A key feature of excise taxes is that they apply to the gross amount of a transaction. With capital gains, there can be no tax without gain, but with an excise tax a seller of a good or service would pay the tax even if they lose money. This is simply not true of an income tax.

This creature the Democrats are conjuring – the capital gains excise tax – is an impossibility. Once you realize a gain on the sale of property, you have more than you started with and everyone understands that intuitively as income. Yes, there was technically a transaction that occurred, but a capital gains tax isn’t triggered until a gain is received as income.

Carlson digs into that point further and prompts a backlash from the representative.

Jinkins: The issue of whether or not something is an income tax or an excise tax is really based on long-standing Washington state court decision that define the difference between what’s an income tax and an excise tax. And so this is an excise tax which is based again on the sale of something and the money that you earn on the sale of something and the money that you earn as the result of a sale of something…

Carlson: Or is an excise tax a consumption tax?

Jinkins: That’s what you want to call it because you think that people who hate an income tax will therefore hate a capital gains tax.

Jinkins swipe is ironic. It is obvious that the entire purpose for the Democrats’s word-swapping strategy is to ditch politically radioactive labels while also create confusion with voters. (The idea of an income tax is almost universally understood. Excise, not so much, as is further evidence by Jinkins’ struggle.) The notion of a capital gains excise tax is a chimera born of liberal desperation, but that won’t stop Democrats from attempting to bend reality to suit their needs.

Opponents of an income tax on capital gains are would be wise to aggressively smother this effort now, not only in Olympia, but among the voters at large who are not paying close attention. Once this hungry camel gets its nose under the tent, the odds of getting a favorable interpretation from the state Supreme Court are miniscule and it becomes a matter of tweaking the percentages, caps and exemptions to squeeze more tax out of more Washingtonians.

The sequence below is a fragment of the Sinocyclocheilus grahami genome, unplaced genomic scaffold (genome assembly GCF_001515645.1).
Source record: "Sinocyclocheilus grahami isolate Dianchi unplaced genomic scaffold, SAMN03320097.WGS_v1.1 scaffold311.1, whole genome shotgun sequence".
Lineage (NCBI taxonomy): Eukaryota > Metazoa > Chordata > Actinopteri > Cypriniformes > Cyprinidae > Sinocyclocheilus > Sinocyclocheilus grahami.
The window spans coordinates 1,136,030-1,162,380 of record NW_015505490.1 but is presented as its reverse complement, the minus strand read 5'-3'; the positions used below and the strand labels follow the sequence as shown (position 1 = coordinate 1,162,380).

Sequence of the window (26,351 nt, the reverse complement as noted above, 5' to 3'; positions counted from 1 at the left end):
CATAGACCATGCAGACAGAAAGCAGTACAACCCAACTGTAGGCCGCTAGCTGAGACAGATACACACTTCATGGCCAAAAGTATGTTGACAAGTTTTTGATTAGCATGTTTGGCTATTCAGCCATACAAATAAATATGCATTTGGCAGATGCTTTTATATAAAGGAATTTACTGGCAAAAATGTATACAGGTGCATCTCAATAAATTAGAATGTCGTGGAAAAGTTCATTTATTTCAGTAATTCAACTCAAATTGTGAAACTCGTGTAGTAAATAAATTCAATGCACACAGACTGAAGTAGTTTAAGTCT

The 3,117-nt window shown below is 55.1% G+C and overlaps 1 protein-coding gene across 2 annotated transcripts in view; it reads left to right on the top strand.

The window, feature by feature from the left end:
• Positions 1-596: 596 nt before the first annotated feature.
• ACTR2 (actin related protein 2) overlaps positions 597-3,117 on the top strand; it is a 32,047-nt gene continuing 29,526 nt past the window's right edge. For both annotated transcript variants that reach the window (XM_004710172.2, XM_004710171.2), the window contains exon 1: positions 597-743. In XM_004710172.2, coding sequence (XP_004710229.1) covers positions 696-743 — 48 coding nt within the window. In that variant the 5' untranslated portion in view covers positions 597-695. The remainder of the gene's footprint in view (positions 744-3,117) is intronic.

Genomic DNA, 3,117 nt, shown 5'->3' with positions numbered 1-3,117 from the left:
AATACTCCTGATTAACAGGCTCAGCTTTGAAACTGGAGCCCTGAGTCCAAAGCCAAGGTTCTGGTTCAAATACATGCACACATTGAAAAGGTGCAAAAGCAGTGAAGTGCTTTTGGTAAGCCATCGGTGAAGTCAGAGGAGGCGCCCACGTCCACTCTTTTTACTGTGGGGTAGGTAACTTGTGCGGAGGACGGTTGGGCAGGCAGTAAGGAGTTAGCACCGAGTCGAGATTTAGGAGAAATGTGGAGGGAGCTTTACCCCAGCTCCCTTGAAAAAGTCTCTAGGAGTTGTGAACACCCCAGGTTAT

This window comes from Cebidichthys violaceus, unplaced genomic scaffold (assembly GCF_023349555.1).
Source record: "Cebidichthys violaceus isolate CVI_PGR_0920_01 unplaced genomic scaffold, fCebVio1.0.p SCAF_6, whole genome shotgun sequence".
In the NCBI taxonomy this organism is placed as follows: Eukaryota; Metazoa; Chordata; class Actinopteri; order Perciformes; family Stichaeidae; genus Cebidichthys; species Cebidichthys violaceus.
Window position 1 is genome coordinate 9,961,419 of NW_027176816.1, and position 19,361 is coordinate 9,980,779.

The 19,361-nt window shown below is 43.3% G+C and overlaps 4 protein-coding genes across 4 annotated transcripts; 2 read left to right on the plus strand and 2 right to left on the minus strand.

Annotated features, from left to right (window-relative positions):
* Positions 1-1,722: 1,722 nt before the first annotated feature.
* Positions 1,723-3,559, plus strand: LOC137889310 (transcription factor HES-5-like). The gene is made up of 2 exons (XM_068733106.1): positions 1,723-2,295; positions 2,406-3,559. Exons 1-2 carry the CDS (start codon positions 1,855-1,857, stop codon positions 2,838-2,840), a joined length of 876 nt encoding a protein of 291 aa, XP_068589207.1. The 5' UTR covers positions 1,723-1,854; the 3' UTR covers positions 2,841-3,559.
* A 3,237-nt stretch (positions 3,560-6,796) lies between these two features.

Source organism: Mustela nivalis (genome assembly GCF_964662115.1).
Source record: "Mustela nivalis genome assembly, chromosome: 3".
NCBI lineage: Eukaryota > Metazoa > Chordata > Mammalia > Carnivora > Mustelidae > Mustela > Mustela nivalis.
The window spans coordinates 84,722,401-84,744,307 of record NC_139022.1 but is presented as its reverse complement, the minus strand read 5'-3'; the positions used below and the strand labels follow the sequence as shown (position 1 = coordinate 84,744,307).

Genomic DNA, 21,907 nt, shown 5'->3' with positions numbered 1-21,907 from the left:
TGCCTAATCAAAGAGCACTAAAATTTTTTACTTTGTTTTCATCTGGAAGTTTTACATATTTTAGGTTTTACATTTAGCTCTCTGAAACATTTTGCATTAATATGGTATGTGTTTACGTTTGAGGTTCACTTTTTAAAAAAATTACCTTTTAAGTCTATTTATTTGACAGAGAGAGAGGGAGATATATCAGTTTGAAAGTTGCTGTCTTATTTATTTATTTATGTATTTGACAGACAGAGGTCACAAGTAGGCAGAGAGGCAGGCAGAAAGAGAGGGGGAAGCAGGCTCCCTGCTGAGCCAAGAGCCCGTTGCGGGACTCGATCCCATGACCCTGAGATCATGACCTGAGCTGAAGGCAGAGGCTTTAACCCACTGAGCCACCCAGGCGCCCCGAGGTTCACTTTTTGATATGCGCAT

Many Washingtonians might think to themselves, “This isn’t something I have to deal with anyway.” That could be initially true, but time has a way of turning the tables when it comes to creeping taxation. Even in the initial implementation of such a plan, Washington residents should be consider that in order for state government to know that you did or did not receive any capital gains subject to the tax, a return filing would likely be necessary. Welcome to your newly christened state income tax mechanism.

Voters may yet have a chance to reject (again) an income tax in this newly repackaged form. There’s a good chance that Democrats will queue it up onto the playlist for the spotlight dance later this year in the 45th legislative district special election to decide who will permanently replace the late Sen. Andy Hill.

[Featured image credit: Adobe Stock]

The Seattle Way: Tax Soda, Subsidize Heroin All in the Cause of Public Health

Seattle Mayor Ed Murray’s proposal to slap a new tax on sugary drinks to promote good public health has irked at least one of the city’s restaurant owners. It should be angering even more Seattle business owners and residents, though not for the obvious reasons.

The mayor’s crusade exposes real inconsistencies and skewed priorities in the city’s approach to critical public health issues. Spoiler alert: Seattle is moving toward subsidizing and enable the use of destructive, addictive, and life-threatening illegal drugs such as heroin with so-called safe injection sites. I’ll get to that a little further down the page, but first…

The city’s lack of response to one White Center restaurant owner’s concerns about Murray’s proposed tax on soda pop prompted a protest of sorts.

Ryan Hopkins, owner of Burger Boss Drive-In, is using his roadside sign to let people know how the proposed tax would affect his customers, and how he feels about it. According to KING-TV:

It’s been pretty quiet around Seattle since Mayor Ed Murray proposed a tax on soda and other sugary drinks, but one small business owner is firing back.

Ryan Hopkins owns Burger Boss Drive-in and said he recently learned that the mayor’s idea could force him to raise prices on his large soda to more than $5.

He called City Hall, and when he didn’t get a response, he posted an eye-catching message outside his restaurant to get some attention.